If White Star is "Star Wars" then Starships & Spacemen is classic "Star Trek".
The author, +Dan Proctor admits his love for Star Trek in the forward of the book, and the cover is certainly evocative of the Original Series.
So what is Starships & Spacemen (S&S)? It is a "military style" missions-based, old-school game in the milieu of Star Trek. First off it is important to point out that while this is the "2e" version of Starships & Spacemen it is more compatible with Goblinoid Games other products like Labyrinth Lord, Realms of Crawling Chaos and Mutant Future. In fact I would go out on a limb and say Mutant Future is a must have since it has rules that can used to create mutants aka aliens. Realms of Crawling Chaos is Cthulhu and those creatures are aliens after all. Labyrinth Lord of course provides more monster/alien creatures.
Also, given that it is compatible with Labyrinth Lord it is also compatible with 100s of other products also compatible with LL. It is also compatible with 1000s of other OSR/Old School products too.
The book itself is 95 pages of content, some ads for other Goblinoid Games products, two full color covers (front and back), character sheet, ship record and hex map. There is no OGL page that I could see.
The system is class and level based. There are various races your character can belong to. Three basic classes all in the "Confederation" military-like branch; Military/Command, Sciences and Support/Tech. Or if you prefer, Gold Shirt, Blue Shirt, and Red Shirt. There is Officer level advancement to level 12 and Enlisted advancement to level 9. So if you are running a game of a starship "boldly going where no one has gone before" then you are set. While I am enjoying class/level systems much more now than ever before I do have some issues with this, but I will talk about that later.
The introduction covers the basics of the system; very much the same as Labyrinth Lord.
Section 2 covers the characters and character creation. Here we have our classes and basic races.
Each class has some basic skills that improve with leveling and each race has ability modifiers. The races are as expected pastiches of the expected races. This is fine since it works so well here. There are a couple of others too, including some reptoids and a frog like race.
Equipment covers the expected range too. Though there are two entries that caught my eye. The robot dog for you K9 or Daggit fans. Also there is a telepathic dog. This caught my eye because back in college I ran a brief "Trek" game where the medical officer had a telepathic dog on board.
Section 3 covers Psi powers. These are not class based, but a random d6 power. The powers are detailed like spells and there are couple of special powers for stronger characters. Like other sci-fi games built on the d20 core adding new powers can be easy, but care should be given as to not make the game too much about powers.
Section 4 covers Planetary Adventures. Or what your away team is doing. This covers a lot of "adventuring" style topics including mapping, various weapon damages, and other hazards.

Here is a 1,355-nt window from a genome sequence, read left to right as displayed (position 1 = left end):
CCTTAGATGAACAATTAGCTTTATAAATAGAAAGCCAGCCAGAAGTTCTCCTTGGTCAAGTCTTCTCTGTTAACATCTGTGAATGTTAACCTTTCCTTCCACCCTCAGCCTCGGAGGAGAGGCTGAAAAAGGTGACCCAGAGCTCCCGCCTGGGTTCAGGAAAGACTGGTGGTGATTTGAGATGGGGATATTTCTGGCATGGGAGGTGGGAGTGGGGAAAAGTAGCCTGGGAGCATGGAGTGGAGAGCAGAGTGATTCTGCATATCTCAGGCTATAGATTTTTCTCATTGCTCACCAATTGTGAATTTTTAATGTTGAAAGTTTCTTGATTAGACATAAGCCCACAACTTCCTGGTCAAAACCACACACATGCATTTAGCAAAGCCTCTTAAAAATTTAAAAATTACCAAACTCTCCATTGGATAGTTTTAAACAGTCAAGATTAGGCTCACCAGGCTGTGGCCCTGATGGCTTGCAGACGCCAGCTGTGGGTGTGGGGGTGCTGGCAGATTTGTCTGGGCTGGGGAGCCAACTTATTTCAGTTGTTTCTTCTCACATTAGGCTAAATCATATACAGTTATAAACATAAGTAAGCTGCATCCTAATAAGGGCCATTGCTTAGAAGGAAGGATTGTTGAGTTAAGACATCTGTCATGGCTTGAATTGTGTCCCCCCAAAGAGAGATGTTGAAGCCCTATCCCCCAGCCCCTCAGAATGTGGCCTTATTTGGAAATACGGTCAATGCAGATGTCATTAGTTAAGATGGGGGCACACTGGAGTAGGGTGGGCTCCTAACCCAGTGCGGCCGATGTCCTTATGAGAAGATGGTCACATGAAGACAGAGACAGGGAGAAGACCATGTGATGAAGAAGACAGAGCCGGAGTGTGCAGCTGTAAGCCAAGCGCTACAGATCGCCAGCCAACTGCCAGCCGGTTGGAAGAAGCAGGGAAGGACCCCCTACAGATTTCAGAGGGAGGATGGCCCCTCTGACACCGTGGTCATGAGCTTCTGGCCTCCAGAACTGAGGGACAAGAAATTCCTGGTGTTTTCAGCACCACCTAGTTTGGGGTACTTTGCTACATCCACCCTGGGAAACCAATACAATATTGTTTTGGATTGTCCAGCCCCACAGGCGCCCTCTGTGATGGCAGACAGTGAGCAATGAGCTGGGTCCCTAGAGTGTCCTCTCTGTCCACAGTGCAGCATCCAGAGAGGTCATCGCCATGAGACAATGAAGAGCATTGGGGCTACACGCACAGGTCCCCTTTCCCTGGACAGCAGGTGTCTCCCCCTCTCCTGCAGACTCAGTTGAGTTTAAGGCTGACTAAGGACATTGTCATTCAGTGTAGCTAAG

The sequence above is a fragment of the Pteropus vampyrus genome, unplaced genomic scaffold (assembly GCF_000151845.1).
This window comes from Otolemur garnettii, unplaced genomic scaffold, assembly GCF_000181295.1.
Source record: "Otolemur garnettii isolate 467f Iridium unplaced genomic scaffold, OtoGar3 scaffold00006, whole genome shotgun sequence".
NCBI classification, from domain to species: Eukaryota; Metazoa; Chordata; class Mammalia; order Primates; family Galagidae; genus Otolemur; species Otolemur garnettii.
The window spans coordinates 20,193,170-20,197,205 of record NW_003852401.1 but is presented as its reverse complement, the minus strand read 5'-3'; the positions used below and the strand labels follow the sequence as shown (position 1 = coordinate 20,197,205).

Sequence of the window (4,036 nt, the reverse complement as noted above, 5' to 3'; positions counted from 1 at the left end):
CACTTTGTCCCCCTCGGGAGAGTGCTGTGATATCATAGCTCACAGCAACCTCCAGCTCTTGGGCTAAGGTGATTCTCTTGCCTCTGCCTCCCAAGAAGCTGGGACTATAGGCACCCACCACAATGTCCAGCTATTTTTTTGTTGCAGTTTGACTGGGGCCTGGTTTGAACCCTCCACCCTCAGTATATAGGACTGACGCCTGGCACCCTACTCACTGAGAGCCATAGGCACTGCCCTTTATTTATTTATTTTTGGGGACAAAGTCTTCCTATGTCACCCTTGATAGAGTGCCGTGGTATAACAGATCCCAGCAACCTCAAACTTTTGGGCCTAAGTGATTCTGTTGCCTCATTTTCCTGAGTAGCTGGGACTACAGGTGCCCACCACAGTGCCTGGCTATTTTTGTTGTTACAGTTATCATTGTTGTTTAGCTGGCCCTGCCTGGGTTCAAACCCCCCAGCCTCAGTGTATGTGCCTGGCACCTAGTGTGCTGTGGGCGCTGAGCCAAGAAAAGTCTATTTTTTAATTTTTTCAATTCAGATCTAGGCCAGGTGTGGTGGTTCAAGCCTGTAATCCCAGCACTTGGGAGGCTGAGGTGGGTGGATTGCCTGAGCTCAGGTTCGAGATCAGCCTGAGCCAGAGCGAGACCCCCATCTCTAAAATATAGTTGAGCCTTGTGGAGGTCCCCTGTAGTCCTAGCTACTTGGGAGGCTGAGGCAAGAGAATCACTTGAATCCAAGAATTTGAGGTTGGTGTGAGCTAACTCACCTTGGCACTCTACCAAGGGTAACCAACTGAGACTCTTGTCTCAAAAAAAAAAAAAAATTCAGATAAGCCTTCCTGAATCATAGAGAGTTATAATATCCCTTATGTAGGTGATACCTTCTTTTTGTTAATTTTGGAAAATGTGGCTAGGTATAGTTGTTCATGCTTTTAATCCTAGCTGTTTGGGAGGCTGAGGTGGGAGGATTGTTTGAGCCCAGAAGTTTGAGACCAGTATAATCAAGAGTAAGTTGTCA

Section 5 is the meatiest of the book. This covers Galactic Adventures. I think my favorite bit here are all the space hazards. Space Mirrors, Gravity Wells. Enough for a full season of starship disaster scenarios. Atmospheric combat, diseases and even time travel is covered. So of the top of my head nearly any episode of the classic series can be reproduced with this chapter. How is plays out of course is up to the players.
Section 6 covers Starships and discusses their basic use, creation and stats. Combat systems are covered, energy weapons, solid projectiles and shields.
Section 7, Alien Encounters is the biggest. This covers not just sentient aliens, but "monster" types as well. Again move creatures from other games back and forth here with no effort. The best section is the random "forehead" alien system. Roll some dice and you have a new alien race. You can even randomly determine a background and environment.
The flows right into Section 8, Alien Artifacts. Lost tech of ancient civilizations.
Section 9 is advice for the "Star Master" or Game Master. Some brief background on the setting is given. There is just enough information here to start a campaign and then get going. Really this is all you need. The game is one about exploration and discovery. So it follows that much of the galaxy should be unknown. This game is so flexible that you can do just about anything with it.
Frankly, the game really is awesome and has all the joy of Labyrinth Lord, only with spaceships and lasers.
Ok so this game is perfect for a Trek-like game where everyone is serving aboard a starship. The class/level system works for this. But I do have two issues I want to bring up. One is outside the scope of the game, the other is inside it.
First off. If I want to play a game of "Orion" Pirates or Smugglers I have to bend my Officers level advancement a bit. Indeed, some of the classes would not quite work with a group of characters where everyone has to do a little bit of everything. Yesterday my friend Greg Littlejohn (gm for my oldest in his other game) talked about a Smuggler class. That might work well here too.
Secod point is the level titles them selves. While it make perfect sense to have a bunch of Ensigns (1st level) running around doing things, it makes less sense when everyone on 10th+ level and all Admirals. For this I would use the level titles as suggested ranks only. Or maybe make the PCs part of a special task force that allows them to work outside the normal ranking system.
Despite this there is enough here to make it all work.